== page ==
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First-principles based models for lateral interactions of adsorbates

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Rieger,  Michael
Theory, Fritz Haber Institute, Max Planck Society;

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Citation

Rieger, M. (2010). First-principles based models for lateral interactions of adsorbates. PhD Thesis, Freie Universität, Berlin.


Cite as: http://hdl.handle.net/11858/00-001M-0000-0011-2AA3-5
Abstract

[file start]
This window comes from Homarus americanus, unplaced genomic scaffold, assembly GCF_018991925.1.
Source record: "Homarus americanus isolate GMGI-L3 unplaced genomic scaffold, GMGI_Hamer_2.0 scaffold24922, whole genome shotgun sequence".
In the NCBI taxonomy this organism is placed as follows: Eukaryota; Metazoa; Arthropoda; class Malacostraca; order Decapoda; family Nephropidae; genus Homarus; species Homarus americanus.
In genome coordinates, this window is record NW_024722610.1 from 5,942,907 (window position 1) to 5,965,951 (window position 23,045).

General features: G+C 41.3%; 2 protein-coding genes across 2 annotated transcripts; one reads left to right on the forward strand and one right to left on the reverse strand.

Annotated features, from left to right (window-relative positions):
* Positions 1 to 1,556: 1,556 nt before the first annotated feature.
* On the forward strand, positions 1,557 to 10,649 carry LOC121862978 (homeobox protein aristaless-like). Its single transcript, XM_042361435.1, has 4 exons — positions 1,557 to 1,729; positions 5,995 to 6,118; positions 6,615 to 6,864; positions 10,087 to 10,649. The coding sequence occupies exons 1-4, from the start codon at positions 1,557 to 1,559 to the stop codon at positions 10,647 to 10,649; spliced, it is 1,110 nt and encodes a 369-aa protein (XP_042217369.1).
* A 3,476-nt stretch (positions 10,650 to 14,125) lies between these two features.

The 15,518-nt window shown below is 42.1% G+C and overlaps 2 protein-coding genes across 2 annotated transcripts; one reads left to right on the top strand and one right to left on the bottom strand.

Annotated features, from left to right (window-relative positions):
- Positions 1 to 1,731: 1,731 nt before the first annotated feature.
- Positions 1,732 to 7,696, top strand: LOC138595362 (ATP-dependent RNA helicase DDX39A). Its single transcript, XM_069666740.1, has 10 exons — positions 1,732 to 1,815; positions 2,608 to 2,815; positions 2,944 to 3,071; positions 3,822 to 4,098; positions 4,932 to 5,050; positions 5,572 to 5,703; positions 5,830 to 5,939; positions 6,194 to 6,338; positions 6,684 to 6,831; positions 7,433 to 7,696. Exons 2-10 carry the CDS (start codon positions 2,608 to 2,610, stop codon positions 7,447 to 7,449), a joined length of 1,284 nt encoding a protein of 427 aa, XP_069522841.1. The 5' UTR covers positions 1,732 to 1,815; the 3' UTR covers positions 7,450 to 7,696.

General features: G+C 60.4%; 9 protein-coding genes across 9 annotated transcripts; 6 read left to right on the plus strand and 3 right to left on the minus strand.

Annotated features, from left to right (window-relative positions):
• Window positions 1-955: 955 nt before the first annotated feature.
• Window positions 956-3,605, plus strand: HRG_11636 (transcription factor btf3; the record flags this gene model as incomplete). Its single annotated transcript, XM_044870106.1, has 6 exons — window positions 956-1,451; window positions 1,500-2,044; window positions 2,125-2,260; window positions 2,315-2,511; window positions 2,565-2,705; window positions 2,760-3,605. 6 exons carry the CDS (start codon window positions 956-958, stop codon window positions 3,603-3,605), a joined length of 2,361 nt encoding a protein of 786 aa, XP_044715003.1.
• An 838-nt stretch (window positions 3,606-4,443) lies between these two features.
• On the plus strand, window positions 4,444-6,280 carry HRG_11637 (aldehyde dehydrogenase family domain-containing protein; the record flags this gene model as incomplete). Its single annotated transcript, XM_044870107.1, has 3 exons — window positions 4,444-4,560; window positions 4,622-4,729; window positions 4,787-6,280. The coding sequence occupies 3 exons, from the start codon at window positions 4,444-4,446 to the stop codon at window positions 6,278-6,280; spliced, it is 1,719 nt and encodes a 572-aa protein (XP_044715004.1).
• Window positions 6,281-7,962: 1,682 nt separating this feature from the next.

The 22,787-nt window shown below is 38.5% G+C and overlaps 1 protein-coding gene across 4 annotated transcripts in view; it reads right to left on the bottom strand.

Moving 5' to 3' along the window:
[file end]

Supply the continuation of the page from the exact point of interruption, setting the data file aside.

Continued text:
The adsorption of a particle or molecule from the gas-phase is what is typically referred to as the first step in heterogeneously catalyzed processes. The adsorbed particles are activated for the subsequent chemical reaction by the chemical bond being formed between the particle and the specific adsorption site on the surface. How reactive an adsorbed particle will be is strongly influenced by the strength of this bond to the surface. A strong bonding to the surface can lead to a low reactivity. In case of a weak bond, it is possible that the particle desorbs again before a reaction could take place. This bond strength is not only influenced by the formation energy of the chemical bond to the surface but also by the interactions between neighboring particles. These interactions can have either a stabilizing or destabilizing effect. Their importance increases the more densely packed the adsorbates are on the surface. The higher the coverage, the more important the impact of these interactions. Ordering behavior or even the promotion of certain cluster or island structures are two examples for properties which are steered by these interactions on a microscopic level. Quantifying these effects on a microscopic scale is not always an easy task. It is, therefore, of great importance for model descriptions which are used in computer simulations for these kind of systems to properly describe the interactions of the adsorbates in the plane parallel to the surface — the lateral interactions. A major motivation for the development of such model descriptions is presented by the fact that even nowadays supercomputers are not powerful enough to simulate, on the level of electronic structure theory, system sizes large enough for a realistic description. An ideal model would be presented by one whose parameters are derived from a set of calculations on the level of electronic structure theory. In addition, the derived parameters of this model should be chosen such that even in the mesoscopic model all parameters would retain their microscopic meaning. This is the major topic of the thesis presented here. This work presents an important contribution because it takes a systematic look at this important interplay between different kinds of interaction and derives appropriate model descriptions for the simulation of large scale systems. Starting from a simple qualitative model for the description of the interplay between lateral interactions and chemisorption, two limiting cases will be discussed. In the first case a strong bond to the specific adsorption site is established and neighboring particles interact only weakly. This scenario will be investigated throughout this thesis by means of a cluster expansion (CE) approach. Based on calculations on the level of density-functional theory a parameterization of interaction parameters will be presented. In this model description lateral interaction parameters are identified with a certain geometrical configuration of neighboring particles adsorbed in surface adsorption sites. Within the parameterization process a certain energy contribution to the total binding energy of a particle will be assigned to this specific adsorption configuration. By means of this parameterization procedure it is ensured that all interaction parameters in fact resemble a microscopic arrangement of particles. This approach will be applied to a classical example system of surface science. It will be used to describe the adsorption of carbon monoxide (CO) on a palladium (100) surface. As a result of this application a closed set of interaction parameters will be derived which is in very good agreement with previously published values of certain interaction parameters. These previously published values, in contrast, had been derived by a fitting process to experimental data. Limitations of this description will be discussed for the specific example system and their origins will be explained. The second case presents an example of strongly interacting adsorbates. The binding to the surface is either rather weak or at most of the same order of magnitude as the particle interactions. In such a scenario usually a non site specific adsorption is observed. A typical example is presented by a system where a metal is deposited on a surface of another metal. In the work presented here, the example system is presented by small copper islands on a silver surface. Motivated by a set of experimental observations for which an explanation was desired, this system was investigated by a theoretical approach. Based on simulations on the level of electronic structure theory a semi-empirical potential description of the example system was validated. This potential was then used for large scale simulations accessing the experimental system sizes. The insight gained by our simulations allowed us to develop a model which is able to explain the driving force behind the experimentally observed reconstructions. We showed that the driving force is originated in the lateral interactions of island atoms and the strain induced by the large lattice mismatch of silver and copper. Our results were able to initiate new experiments. In addition, based on our simulations, the required experimental parameters could be suggested.